I have a lot of opinions about the dearth of professionally trained non-white actors and crew. It begins way back with kids at school when they are thinking about what they want to do with their lives. Things like class, privilege, cultural pressure, lack of opportunities, all contribute to the inevitable decision against a career in the arts. Being proactive about finding cast from underrepresented backgrounds is something I think producers could be better at, but Sleena Wilson, the producer of Chicken, did a wonderful job with her callouts. And for the character of Rita, there could only be PNG actor Wendy Mocke – fearless and determined.
Was it deliberate that you had an all-female cast, and if so, why?
I didn’t consciously think about it, but when I look at my other work, it is dominated by female characters. My world contains many powerful female presences, so I just naturally reflect that in my writing.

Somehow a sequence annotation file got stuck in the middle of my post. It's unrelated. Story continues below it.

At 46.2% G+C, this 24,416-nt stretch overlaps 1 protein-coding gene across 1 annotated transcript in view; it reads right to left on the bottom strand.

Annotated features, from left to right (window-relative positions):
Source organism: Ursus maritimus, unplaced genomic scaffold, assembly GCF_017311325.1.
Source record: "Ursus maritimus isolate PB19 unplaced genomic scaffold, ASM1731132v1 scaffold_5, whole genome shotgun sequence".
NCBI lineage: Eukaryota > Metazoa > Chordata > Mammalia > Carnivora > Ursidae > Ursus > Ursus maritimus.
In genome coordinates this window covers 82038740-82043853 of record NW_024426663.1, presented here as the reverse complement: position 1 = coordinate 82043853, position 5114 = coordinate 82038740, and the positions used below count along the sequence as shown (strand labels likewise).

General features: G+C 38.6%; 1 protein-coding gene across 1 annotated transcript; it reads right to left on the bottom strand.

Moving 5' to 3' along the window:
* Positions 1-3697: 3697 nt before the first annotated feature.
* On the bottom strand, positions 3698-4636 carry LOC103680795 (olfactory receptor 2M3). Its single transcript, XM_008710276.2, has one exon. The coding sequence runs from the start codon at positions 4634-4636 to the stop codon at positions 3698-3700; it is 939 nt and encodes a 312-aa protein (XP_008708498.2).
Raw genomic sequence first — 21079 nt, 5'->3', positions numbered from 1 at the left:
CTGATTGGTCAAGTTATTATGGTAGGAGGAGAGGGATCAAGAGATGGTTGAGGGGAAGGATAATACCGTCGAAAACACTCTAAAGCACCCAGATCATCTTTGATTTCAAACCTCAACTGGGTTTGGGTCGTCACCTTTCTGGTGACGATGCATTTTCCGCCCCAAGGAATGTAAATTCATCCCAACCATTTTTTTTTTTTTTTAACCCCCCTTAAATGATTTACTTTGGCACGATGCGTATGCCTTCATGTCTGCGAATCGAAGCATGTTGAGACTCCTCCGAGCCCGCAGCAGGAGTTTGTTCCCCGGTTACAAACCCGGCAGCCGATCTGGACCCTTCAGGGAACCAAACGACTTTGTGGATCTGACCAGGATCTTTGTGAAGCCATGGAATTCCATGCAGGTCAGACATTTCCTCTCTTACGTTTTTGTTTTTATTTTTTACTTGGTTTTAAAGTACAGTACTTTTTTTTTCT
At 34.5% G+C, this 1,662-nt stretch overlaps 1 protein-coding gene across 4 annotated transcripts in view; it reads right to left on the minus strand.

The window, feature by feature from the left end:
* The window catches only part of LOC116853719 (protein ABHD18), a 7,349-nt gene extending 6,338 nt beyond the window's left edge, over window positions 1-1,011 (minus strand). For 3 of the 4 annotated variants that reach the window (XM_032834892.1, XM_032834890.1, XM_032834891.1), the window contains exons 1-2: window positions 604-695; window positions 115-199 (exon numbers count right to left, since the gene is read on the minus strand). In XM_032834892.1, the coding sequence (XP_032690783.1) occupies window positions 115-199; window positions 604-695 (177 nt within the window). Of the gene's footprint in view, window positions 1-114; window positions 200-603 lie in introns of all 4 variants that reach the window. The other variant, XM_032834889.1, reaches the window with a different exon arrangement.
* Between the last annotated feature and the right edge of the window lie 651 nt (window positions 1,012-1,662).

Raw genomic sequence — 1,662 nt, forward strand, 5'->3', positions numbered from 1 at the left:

I thought this could be a TV show. Is this something that you’ve considered?
Haha, well I wrote a TV series called Home Is a Foreign Country, which featured the same characters and world. It starts with them arriving in Australia, and goes more into Barbara’s school life, Rita working at a nursing home and the experiences of the mother and daughter as they try to learn how to be in this strange, new place. It may or may not happen. The industry is fickle.
I noticed that a lot of your work centres on childhood and the expression of that voice. Why is that? I read your story ‘Smoke and Fire’ and it was breathtaking.
Oh wow, you read that? That was also based on a real story. I made a friend back in the day who was the relative of our gardener/security guard. She and I would play, but her life was not like mine, I won’t say what she endured, it’s too hard to say. Suffice to say children deserve a childhood, and I wish adults wouldn’t ruin it.
Your comedy always seems to have a deeper message. Is that a conscious choice?
The comedy has always been a response to the serious stuff. It’s hard to cope without laughing at regular intervals. But poetry, rap, music in general – and dance, always dance – feel like a portal to the sublime, like you can connect with people through some weird other subconscious channel. Shit’s painful, but if we can make a connection to other people, something good can come out of the pain.